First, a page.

Dear Miss Emily,

I have been married for four years and have 2 beautiful children. I do all I can for my family including cleaning, paying 90% of the bills, taking care of the kids and working 40+ hours at night. My wife has told me I am a loser and don't care about anyone but myself. We argue all of the time and on the few days I do get off of work I am usually doing laundry, cutting grass or grocery shopping and so on. She just won't help. Lately, she has been going out with friends a lot more and I stay at home with the kids and she says I don't spend any time with her. She always tells me she can do better. I don't know what to do. I have tried to talk to her and set goals in our marriage but it doesn't seem to work. She gets mad at me for things that are ridiculous. For example, my mother had to go to the emergency room(nothing too severe) and I took her there. I sent my wife a text that I was taking my mom to the ER and she told me to drop her off and come home. I told her I could not do that, and she cursed and yelled at me on the phone until I got home at 1AM. Then I got up in the morning with the kids. Am I overreacting or being selfish? I try so hard to support my family, but she won't help and criticizes me for working saying that I would rather be at work than at home. 

--------------Miss Emily's advice------------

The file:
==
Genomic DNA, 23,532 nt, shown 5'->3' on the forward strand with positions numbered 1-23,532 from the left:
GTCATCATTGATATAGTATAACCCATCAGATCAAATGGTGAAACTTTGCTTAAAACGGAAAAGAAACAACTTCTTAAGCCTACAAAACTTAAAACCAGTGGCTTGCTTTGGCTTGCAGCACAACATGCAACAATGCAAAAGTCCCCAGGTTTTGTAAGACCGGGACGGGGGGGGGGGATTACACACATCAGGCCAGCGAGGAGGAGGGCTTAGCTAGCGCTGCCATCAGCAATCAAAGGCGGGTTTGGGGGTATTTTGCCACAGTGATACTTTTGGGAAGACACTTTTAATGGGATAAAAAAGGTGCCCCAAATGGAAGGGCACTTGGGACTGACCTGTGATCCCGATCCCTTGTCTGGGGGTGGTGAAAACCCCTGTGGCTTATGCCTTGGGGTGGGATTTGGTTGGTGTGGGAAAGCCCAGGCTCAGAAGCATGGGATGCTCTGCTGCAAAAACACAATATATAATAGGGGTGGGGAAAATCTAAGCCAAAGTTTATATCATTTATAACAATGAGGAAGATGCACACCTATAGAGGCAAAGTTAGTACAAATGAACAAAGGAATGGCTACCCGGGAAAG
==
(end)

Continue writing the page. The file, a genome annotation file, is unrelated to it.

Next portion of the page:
The situation, as you have described it, is oppressive. You have painted a picture of doing everything, outside the home, and in, and your wife is less a partner and more a prison matron. It would be hard to locate the source of your problems without knowing the bigger picture.  But whether she's depressed, no longer interested in being married to you, or has an undiagnosed physical illness, you need help. Here are my thoughts: See a marriage and family counselor. You will probably have to go without her, because it seems unlikely she will go if asked.  There you can find a support system to aid you in figuring out what to do. If not that, you can try to instigate a behavioral modification program, designed by you, to avoid engaging in a power struggle with her. Be pleasant, refrain from getting defensive and stay away from assuming the role of a victim. Be firm when you tell her that you will not accept her continued character assassinations on you, but would be willing to talk about finding solutions to your marital problems if she can do it constructively and not assign blame. You will need to be quick to identify your saturation point, and decide to do something about it. The ideal situation for children would be to have both parents under the same roof, but they do not deserve two arguing parents, nor an environment that teaches lack of respect.  A marriage that turns sour is usually insidious -- it doesn't happen overnight, but little-by-little until the damage becomes irreparable. You may not be able to save this marriage, but maintaining your dignity and sense-of-self is key to finding a more stable future. For now, start by making small strides to regaining your self-respect and let her know you are on a road to finding the answers to what appears to be some troubling questions. You need to show her that you are an emotionally strong individual, or she will continue to berate you. Weakness is not an attractive personality trait, and it opens the door to more abuse.